DOH suspends dengue vaccination, urges public not to panic
UPDATED - The Department of Health (DOH) on Friday, December 1, suspended its P3-billion dengue vaccination program in light of new analysis that the vaccine, Dengvaxia, poses greater risk of severe dengue fever to those who have not been previously infected with the virus.
In a press conference, Health Secretary Francisco Duque asked the public not to panic, saying they were intensifying monitoring and surveillance of the children, aged 9 and above, who have received the vaccine.
“Yung severe disease, ay hindi naman mangangahulugan (na) lahat mangyayari yan. Ngunit aantayin pa rin natin ang pinakahuling ulat o update mula sa Sanofi at WHO (Not everybody will get infected with severe dengue. But we shall wait for the final update from Sanofi and WHO),” Duque said.
Dengvaxia, also referred to as CYD-TDV, is the first licensed dengue vaccine that was developed by Sanofi Pasteur.
A total of 733,713 children from Central Luzon, Calabarzon and National Capital Region received Dengvaxia as of November 2017. Duque said they still have to determine how many of the total have not been exposed to the virus prior to vaccination.
Duque also said they were coordinating with the World Health Organization (WHO), which is reviewing the efficacy and safety of Dengvaxia through the Global Advisory
Committee on Vaccine Safety and the Strategic Advisory Group of Experts (SAGE) on immunization.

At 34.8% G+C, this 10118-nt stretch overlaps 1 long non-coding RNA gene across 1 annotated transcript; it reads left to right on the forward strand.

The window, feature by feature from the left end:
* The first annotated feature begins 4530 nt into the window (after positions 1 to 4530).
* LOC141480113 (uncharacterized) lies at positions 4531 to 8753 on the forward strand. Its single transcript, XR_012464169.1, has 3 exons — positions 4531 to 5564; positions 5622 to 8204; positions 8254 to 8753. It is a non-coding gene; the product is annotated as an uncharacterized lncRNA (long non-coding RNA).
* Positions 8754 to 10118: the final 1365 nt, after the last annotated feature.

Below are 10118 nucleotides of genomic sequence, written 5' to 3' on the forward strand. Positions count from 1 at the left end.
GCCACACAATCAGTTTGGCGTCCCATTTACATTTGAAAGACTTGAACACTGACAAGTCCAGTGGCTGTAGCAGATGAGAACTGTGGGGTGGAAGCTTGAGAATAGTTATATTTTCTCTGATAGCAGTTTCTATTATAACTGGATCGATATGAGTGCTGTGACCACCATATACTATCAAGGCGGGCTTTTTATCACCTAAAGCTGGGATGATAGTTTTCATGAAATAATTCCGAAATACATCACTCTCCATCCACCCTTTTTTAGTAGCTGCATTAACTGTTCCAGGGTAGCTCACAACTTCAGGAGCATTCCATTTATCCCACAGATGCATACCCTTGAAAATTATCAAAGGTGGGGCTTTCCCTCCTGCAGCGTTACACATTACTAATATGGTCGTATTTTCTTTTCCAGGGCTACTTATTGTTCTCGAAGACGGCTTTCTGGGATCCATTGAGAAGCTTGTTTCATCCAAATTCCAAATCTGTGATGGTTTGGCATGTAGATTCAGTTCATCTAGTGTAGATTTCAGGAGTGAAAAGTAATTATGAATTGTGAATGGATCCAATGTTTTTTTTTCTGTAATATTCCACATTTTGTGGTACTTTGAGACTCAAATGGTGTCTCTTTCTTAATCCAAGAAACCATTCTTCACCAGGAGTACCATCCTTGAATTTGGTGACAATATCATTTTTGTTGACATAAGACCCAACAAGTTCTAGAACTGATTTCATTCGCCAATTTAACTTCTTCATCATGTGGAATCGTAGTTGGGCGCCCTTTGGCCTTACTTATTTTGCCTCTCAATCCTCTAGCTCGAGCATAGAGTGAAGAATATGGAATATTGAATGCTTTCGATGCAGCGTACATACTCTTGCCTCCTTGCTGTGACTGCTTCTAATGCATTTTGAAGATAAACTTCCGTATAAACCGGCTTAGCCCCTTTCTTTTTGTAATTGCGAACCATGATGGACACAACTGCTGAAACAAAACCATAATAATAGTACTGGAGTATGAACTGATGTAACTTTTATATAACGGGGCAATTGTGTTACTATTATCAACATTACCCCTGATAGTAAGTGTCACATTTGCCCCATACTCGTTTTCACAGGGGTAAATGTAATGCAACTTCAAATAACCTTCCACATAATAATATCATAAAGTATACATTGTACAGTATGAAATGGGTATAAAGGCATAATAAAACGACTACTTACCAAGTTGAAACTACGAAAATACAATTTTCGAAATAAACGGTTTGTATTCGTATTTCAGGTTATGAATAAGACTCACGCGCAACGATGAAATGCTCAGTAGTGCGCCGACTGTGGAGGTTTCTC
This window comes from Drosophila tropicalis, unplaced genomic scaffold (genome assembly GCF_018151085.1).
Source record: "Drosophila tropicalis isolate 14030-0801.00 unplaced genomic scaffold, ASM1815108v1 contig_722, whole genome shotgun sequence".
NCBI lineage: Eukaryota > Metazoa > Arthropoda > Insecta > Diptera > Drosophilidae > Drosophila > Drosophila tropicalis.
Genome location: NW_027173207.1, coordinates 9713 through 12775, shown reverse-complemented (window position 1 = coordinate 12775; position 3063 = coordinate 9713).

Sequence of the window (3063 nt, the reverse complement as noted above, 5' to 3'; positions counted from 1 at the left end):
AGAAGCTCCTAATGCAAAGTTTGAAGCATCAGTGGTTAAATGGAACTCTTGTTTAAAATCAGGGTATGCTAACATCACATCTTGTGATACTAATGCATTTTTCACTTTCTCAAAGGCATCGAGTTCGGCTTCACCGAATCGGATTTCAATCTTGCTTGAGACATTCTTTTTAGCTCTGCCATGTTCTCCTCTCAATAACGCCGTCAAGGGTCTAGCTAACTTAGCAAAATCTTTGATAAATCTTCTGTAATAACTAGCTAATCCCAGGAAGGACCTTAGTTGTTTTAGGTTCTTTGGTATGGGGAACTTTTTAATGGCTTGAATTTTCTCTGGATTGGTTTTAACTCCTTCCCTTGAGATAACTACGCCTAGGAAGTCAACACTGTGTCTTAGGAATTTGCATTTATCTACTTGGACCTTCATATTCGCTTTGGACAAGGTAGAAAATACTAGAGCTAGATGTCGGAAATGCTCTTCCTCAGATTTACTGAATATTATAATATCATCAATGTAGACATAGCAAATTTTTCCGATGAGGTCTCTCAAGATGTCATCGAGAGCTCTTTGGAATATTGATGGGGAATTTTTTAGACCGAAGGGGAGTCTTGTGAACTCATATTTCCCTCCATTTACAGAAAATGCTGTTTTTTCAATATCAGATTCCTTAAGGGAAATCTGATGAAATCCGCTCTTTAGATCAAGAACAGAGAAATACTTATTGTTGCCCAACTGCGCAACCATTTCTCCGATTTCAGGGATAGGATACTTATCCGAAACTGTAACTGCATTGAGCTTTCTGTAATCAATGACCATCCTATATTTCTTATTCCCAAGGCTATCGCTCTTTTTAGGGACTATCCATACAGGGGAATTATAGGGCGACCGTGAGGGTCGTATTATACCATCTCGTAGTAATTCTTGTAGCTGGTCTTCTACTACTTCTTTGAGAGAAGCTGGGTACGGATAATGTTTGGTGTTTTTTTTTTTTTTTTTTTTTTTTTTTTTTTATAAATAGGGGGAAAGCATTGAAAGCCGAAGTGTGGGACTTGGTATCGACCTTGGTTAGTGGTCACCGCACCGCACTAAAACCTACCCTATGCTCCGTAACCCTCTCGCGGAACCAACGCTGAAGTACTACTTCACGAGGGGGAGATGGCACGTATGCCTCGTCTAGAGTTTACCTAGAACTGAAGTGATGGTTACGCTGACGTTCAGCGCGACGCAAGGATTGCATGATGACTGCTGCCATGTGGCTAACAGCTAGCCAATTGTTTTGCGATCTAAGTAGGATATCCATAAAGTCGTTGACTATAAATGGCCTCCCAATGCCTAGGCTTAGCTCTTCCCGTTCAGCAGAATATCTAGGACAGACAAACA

He said SAGE is scheduled to meet on December 12 or 13.
Dengvaxia is given to persons aged 9 to 45 as a three-dose series on a 0/6/12 month schedule.
In the Philippines, Duque said the first dose was administered to the children of the three pilot regions in April 2016. The second dose was given in October 2016 and the third dose was to have been given in October 2017.
The vaccine has also been introduced in Brazil. Together with the Philippines, the target was to administer it to about one million individuals.
In an advisory released on Thursday, November 30, WHO recommended that Dengvaxia be administered only to seronegative subjects, or those who are known to have been infected with dengue pending the full review of its safety.
The organization said recent analysis conducted by Sanofi Pasteur showed that seronegative subjects, or persons who had not been exposed to the dengue virus, “had a higher risk of more severe dengue and hospitalizations due to dengue compared to unvaccinated participants, regardless of age.”
“This increased risk was observed after an initial protective period and persisted over the observation period of up to 66 months post primary vaccination,” the WHO said.
On the other hand, the vaccine significantly protects from severe dengue those who have been infected with dengue prior to immunization
In a meeting Friday morning with the DOH executive committee, Duque said they were informed that Dengvaxia provides a 30-month protective period after the first dose to both seronegative and seropositive subjects.
Duque said he has directed the department's legal services group to review the contracts on the implementation of the dengue vaccination program.
He said DOH will provide regular updates through its regional offices, which will coordinate with the health providers, rural health units and government and private hospitals
Health Secretary Francisco Duque said on Friday, December 1, that the agency suspended its P3billion dengue vaccination program in light of new analysis that the vaccine, Dengvaxia, is harmful to those who have not been previously infected with the virus. (Photo grabbed from DOH Facebook page)